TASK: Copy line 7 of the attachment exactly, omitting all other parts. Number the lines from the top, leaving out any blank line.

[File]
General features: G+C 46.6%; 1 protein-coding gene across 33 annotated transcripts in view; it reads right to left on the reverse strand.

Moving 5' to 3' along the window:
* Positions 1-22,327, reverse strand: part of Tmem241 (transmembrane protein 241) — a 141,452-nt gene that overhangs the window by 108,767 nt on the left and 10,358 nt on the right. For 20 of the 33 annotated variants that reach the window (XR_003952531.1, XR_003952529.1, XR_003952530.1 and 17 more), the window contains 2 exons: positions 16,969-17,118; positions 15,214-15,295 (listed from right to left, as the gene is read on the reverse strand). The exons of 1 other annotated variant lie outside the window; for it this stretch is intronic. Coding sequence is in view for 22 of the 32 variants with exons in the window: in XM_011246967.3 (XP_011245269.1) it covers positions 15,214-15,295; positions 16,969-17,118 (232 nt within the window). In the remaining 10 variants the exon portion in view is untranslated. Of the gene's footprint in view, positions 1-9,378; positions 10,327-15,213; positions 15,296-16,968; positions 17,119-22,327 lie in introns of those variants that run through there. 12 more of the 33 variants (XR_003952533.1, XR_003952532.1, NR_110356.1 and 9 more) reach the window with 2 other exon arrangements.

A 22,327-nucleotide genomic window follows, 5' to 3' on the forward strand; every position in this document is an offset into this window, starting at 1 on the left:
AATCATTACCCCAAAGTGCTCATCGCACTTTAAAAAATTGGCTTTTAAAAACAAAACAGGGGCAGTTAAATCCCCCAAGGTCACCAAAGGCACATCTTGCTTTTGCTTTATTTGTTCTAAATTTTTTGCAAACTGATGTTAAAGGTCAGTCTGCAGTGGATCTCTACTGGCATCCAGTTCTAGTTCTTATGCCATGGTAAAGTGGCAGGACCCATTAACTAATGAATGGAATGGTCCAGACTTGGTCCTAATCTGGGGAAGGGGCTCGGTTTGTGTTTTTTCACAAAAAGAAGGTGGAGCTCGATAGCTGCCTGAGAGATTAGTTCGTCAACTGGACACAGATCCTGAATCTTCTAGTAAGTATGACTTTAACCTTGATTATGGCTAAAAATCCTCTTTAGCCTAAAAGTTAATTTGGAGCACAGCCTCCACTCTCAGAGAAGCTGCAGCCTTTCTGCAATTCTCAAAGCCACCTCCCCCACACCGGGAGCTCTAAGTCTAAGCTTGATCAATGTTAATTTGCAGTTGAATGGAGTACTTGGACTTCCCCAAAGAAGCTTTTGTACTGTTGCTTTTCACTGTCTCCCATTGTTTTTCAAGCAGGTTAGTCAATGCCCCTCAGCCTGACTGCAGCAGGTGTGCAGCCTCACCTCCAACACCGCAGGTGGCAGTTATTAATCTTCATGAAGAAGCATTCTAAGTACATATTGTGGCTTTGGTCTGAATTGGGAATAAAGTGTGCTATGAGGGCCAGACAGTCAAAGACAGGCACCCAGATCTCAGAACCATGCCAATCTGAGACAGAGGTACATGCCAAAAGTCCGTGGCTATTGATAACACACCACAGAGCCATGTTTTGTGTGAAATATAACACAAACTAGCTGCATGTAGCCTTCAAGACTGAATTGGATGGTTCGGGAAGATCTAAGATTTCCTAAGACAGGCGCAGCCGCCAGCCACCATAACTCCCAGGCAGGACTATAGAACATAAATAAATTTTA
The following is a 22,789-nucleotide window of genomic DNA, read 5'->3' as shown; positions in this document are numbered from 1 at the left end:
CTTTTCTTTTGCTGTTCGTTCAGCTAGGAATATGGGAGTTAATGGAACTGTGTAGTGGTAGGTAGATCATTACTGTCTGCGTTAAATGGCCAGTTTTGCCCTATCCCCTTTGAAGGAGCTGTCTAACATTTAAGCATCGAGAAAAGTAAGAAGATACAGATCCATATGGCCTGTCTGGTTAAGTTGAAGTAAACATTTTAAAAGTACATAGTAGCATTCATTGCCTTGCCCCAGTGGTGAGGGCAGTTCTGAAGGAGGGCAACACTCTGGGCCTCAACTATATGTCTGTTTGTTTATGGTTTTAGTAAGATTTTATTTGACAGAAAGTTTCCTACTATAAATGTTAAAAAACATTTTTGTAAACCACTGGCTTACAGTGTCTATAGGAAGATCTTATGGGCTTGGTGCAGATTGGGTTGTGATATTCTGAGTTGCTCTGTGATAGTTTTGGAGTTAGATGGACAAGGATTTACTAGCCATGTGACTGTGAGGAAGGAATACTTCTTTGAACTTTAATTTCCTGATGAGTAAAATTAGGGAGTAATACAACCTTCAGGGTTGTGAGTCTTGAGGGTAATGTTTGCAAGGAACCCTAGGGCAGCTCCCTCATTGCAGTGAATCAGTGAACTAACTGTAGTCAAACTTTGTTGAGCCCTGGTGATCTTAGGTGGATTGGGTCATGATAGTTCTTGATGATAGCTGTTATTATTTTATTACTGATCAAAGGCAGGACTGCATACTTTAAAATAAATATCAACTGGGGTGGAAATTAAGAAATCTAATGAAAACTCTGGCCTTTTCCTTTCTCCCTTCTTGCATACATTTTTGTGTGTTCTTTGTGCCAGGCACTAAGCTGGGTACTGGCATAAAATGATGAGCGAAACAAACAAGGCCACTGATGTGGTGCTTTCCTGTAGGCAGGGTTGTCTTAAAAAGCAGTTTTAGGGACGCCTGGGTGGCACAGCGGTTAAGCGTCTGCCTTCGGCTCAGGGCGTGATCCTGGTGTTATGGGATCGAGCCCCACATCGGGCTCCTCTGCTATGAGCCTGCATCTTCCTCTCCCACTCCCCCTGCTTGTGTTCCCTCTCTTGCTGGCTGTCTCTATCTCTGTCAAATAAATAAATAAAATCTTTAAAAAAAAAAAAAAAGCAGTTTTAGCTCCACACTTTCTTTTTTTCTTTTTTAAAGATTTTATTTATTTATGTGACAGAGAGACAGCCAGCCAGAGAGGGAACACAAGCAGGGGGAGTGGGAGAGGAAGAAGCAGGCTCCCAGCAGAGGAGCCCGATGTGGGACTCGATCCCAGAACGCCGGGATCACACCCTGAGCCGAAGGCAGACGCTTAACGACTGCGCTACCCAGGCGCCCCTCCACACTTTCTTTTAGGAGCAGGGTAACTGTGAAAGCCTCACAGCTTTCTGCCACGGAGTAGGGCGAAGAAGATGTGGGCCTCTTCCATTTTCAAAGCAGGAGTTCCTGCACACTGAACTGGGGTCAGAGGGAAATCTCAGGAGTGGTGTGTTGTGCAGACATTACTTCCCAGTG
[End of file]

CTTTTCTTTTGCTGTTCGTTCAGCTAGGAATATGGGAGTTAATGGAACTGTGTAGTGGTAGGTAGATCATTACTGTCTGCGTTAAATGGCCAGTTTTGCCCTATCCCCTTTGAAGGAGCTGTCTAACATTTAAGCATCGAGAAAAGTAAGAAGATACAGATCCATATGGCCTGTCTGGTTAAGTTGAAGTAAACATTTTAAAAGTACATAGTAGCATTCATTGCCTTGCCCCAGTGGTGAGGGCAGTTCTGAAGGAGGGCAACACTCTGGGCCTCAACTATATGTCTGTTTGTTTATGGTTTTAGTAAGATTTTATTTGACAGAAAGTTTCCTACTATAAATGTTAAAAAACATTTTTGTAAACCACTGGCTTACAGTGTCTATAGGAAGATCTTATGGGCTTGGTGCAGATTGGGTTGTGATATTCTGAGTTGCTCTGTGATAGTTTTGGAGTTAGATGGACAAGGATTTACTAGCCATGTGACTGTGAGGAAGGAATACTTCTTTGAACTTTAATTTCCTGATGAGTAAAATTAGGGAGTAATACAACCTTCAGGGTTGTGAGTCTTGAGGGTAATGTTTGCAAGGAACCCTAGGGCAGCTCCCTCATTGCAGTGAATCAGTGAACTAACTGTAGTCAAACTTTGTTGAGCCCTGGTGATCTTAGGTGGATTGGGTCATGATAGTTCTTGATGATAGCTGTTATTATTTTATTACTGATCAAAGGCAGGACTGCATACTTTAAAATAAATATCAACTGGGGTGGAAATTAAGAAATCTAATGAAAACTCTGGCCTTTTCCTTTCTCCCTTCTTGCATACATTTTTGTGTGTTCTTTGTGCCAGGCACTAAGCTGGGTACTGGCATAAAATGATGAGCGAAACAAACAAGGCCACTGATGTGGTGCTTTCCTGTAGGCAGGGTTGTCTTAAAAAGCAGTTTTAGGGACGCCTGGGTGGCACAGCGGTTAAGCGTCTGCCTTCGGCTCAGGGCGTGATCCTGGTGTTATGGGATCGAGCCCCACATCGGGCTCCTCTGCTATGAGCCTGCATCTTCCTCTCCCACTCCCCCTGCTTGTGTTCCCTCTCTTGCTGGCTGTCTCTATCTCTGTCAAATAAATAAATAAAATCTTTAAAAAAAAAAAAAAAGCAGTTTTAGCTCCACACTTTCTTTTTTTCTTTTTTAAAGATTTTATTTATTTATGTGACAGAGAGACAGCCAGCCAGAGAGGGAACACAAGCAGGGGGAGTGGGAGAGGAAGAAGCAGGCTCCCAGCAGAGGAGCCCGATGTGGGACTCGATCCCAGAACGCCGGGATCACACCCTGAGCCGAAGGCAGACGCTTAACGACTGCGCTACCCAGGCGCCCCTCCACACTTTCTTTTAGGAGCAGGGTAACTGTGAAAGCCTCACAGCTTTCTGCCACGGAGTAGGGCGAAGAAGATGTGGGCCTCTTCCATTTTCAAAGCAGGAGTTCCTGCACACTGAACTGGGGTCAGAGGGAAATCTCAGGAGTGGTGTGTTGTGCAGACATTACTTCCCAGTG